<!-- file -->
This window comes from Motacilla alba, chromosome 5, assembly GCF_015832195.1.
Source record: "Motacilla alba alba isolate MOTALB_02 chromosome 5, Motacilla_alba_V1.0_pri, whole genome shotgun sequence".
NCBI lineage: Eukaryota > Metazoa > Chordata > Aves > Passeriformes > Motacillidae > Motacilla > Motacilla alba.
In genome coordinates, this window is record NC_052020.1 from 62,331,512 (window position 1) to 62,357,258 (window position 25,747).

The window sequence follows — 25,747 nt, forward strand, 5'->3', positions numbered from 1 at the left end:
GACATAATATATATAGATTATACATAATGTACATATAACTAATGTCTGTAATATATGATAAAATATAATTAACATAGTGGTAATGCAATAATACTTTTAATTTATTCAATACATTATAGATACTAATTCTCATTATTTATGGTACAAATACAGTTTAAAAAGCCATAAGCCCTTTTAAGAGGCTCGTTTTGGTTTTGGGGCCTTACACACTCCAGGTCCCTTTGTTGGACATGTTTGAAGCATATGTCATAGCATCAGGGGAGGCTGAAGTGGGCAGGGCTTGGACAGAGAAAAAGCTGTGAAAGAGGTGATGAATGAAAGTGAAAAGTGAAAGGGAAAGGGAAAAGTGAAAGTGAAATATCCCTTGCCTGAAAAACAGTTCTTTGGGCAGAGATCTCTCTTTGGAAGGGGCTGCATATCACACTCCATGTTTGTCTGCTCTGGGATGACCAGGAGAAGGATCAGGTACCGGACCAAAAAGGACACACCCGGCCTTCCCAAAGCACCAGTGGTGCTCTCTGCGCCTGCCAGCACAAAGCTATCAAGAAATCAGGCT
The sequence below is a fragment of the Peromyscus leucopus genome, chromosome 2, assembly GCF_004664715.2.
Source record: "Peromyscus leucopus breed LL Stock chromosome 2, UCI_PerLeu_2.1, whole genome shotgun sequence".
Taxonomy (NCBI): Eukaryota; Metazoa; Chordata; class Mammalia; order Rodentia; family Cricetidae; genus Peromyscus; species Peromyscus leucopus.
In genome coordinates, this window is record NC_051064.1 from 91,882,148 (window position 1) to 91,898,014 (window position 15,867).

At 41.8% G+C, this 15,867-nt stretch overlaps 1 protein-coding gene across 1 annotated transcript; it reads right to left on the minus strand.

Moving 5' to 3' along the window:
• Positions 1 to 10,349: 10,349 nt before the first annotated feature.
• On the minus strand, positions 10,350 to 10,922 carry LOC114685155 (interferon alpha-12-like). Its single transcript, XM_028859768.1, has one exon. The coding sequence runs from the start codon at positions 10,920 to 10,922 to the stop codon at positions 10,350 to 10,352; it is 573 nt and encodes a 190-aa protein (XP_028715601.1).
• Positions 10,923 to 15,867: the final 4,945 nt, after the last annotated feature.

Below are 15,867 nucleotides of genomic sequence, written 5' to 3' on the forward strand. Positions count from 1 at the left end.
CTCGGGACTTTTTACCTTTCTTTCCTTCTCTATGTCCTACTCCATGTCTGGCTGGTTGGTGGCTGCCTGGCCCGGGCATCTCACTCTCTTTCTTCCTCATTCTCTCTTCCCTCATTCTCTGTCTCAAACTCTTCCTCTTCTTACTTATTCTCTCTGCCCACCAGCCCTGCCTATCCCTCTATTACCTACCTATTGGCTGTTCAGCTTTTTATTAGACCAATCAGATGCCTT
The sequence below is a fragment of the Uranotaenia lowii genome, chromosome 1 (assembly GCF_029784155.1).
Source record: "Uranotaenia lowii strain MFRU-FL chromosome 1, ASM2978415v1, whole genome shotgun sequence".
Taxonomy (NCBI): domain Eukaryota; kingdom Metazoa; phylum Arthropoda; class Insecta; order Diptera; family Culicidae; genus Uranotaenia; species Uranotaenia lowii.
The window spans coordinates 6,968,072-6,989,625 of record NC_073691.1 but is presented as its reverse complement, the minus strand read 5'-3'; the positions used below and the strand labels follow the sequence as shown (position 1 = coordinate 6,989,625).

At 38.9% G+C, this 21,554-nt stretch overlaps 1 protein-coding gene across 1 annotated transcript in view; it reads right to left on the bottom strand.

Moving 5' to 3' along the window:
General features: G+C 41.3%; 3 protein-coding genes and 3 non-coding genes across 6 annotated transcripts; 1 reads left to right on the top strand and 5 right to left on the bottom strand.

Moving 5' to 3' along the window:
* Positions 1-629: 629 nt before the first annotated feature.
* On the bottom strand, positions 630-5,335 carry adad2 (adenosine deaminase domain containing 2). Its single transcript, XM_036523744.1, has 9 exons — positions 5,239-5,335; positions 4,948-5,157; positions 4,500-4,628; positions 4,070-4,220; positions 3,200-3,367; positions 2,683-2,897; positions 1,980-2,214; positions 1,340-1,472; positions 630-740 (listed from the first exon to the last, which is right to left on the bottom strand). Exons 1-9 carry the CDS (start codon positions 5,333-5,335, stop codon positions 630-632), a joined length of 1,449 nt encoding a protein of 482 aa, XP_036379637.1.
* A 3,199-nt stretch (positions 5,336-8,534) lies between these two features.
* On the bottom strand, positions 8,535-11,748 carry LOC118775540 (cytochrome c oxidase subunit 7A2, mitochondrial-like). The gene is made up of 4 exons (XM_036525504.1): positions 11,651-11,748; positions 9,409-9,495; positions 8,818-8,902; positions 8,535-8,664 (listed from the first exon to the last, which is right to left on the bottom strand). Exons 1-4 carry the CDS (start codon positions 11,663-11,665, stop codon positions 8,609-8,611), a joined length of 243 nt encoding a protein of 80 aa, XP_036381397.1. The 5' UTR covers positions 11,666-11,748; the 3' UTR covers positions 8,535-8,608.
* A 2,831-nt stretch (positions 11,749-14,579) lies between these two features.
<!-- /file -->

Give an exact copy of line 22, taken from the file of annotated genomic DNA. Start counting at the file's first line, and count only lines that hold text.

At 38.9% G+C, this 21,554-nt stretch overlaps 1 protein-coding gene across 1 annotated transcript in view; it reads right to left on the bottom strand.